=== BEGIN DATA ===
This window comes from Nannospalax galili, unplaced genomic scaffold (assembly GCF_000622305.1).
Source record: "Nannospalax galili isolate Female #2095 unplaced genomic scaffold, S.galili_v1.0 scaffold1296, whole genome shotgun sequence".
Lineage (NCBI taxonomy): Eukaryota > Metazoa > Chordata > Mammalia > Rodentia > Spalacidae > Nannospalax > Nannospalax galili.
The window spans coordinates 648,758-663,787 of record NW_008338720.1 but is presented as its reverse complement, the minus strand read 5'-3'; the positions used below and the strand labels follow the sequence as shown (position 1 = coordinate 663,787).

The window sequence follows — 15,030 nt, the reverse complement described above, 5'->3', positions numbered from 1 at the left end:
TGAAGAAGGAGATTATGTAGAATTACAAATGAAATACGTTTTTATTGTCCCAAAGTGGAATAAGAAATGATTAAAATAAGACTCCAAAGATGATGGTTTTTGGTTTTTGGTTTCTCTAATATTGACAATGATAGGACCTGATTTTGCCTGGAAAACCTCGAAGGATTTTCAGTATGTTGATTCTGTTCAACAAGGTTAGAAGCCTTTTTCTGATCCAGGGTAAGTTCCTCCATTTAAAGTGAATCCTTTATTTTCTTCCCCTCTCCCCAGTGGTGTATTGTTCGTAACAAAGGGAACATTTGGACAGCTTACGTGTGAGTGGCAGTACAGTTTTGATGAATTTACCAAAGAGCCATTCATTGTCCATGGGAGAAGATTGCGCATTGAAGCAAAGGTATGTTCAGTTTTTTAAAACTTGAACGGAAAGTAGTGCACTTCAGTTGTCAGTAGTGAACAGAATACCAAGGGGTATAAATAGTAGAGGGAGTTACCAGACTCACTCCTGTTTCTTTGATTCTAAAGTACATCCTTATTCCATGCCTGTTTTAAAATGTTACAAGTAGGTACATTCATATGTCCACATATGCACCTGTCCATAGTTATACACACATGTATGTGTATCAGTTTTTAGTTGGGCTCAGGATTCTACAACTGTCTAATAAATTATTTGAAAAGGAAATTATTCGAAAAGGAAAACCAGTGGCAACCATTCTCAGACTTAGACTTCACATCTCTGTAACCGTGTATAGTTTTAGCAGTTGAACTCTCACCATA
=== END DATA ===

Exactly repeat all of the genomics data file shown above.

This window comes from Nannospalax galili, unplaced genomic scaffold (assembly GCF_000622305.1).
Source record: "Nannospalax galili isolate Female #2095 unplaced genomic scaffold, S.galili_v1.0 scaffold1296, whole genome shotgun sequence".
Lineage (NCBI taxonomy): Eukaryota > Metazoa > Chordata > Mammalia > Rodentia > Spalacidae > Nannospalax > Nannospalax galili.
The window spans coordinates 648,758-663,787 of record NW_008338720.1 but is presented as its reverse complement, the minus strand read 5'-3'; the positions used below and the strand labels follow the sequence as shown (position 1 = coordinate 663,787).

The window sequence follows — 15,030 nt, the reverse complement described above, 5'->3', positions numbered from 1 at the left end:
TGAAGAAGGAGATTATGTAGAATTACAAATGAAATACGTTTTTATTGTCCCAAAGTGGAATAAGAAATGATTAAAATAAGACTCCAAAGATGATGGTTTTTGGTTTTTGGTTTCTCTAATATTGACAATGATAGGACCTGATTTTGCCTGGAAAACCTCGAAGGATTTTCAGTATGTTGATTCTGTTCAACAAGGTTAGAAGCCTTTTTCTGATCCAGGGTAAGTTCCTCCATTTAAAGTGAATCCTTTATTTTCTTCCCCTCTCCCCAGTGGTGTATTGTTCGTAACAAAGGGAACATTTGGACAGCTTACGTGTGAGTGGCAGTACAGTTTTGATGAATTTACCAAAGAGCCATTCATTGTCCATGGGAGAAGATTGCGCATTGAAGCAAAGGTATGTTCAGTTTTTTAAAACTTGAACGGAAAGTAGTGCACTTCAGTTGTCAGTAGTGAACAGAATACCAAGGGGTATAAATAGTAGAGGGAGTTACCAGACTCACTCCTGTTTCTTTGATTCTAAAGTACATCCTTATTCCATGCCTGTTTTAAAATGTTACAAGTAGGTACATTCATATGTCCACATATGCACCTGTCCATAGTTATACACACATGTATGTGTATCAGTTTTTAGTTGGGCTCAGGATTCTACAACTGTCTAATAAATTATTTGAAAAGGAAATTATTCGAAAAGGAAAACCAGTGGCAACCATTCTCAGACTTAGACTTCACATCTCTGTAACCGTGTATAGTTTTAGCAGTTGAACTCTCACCATA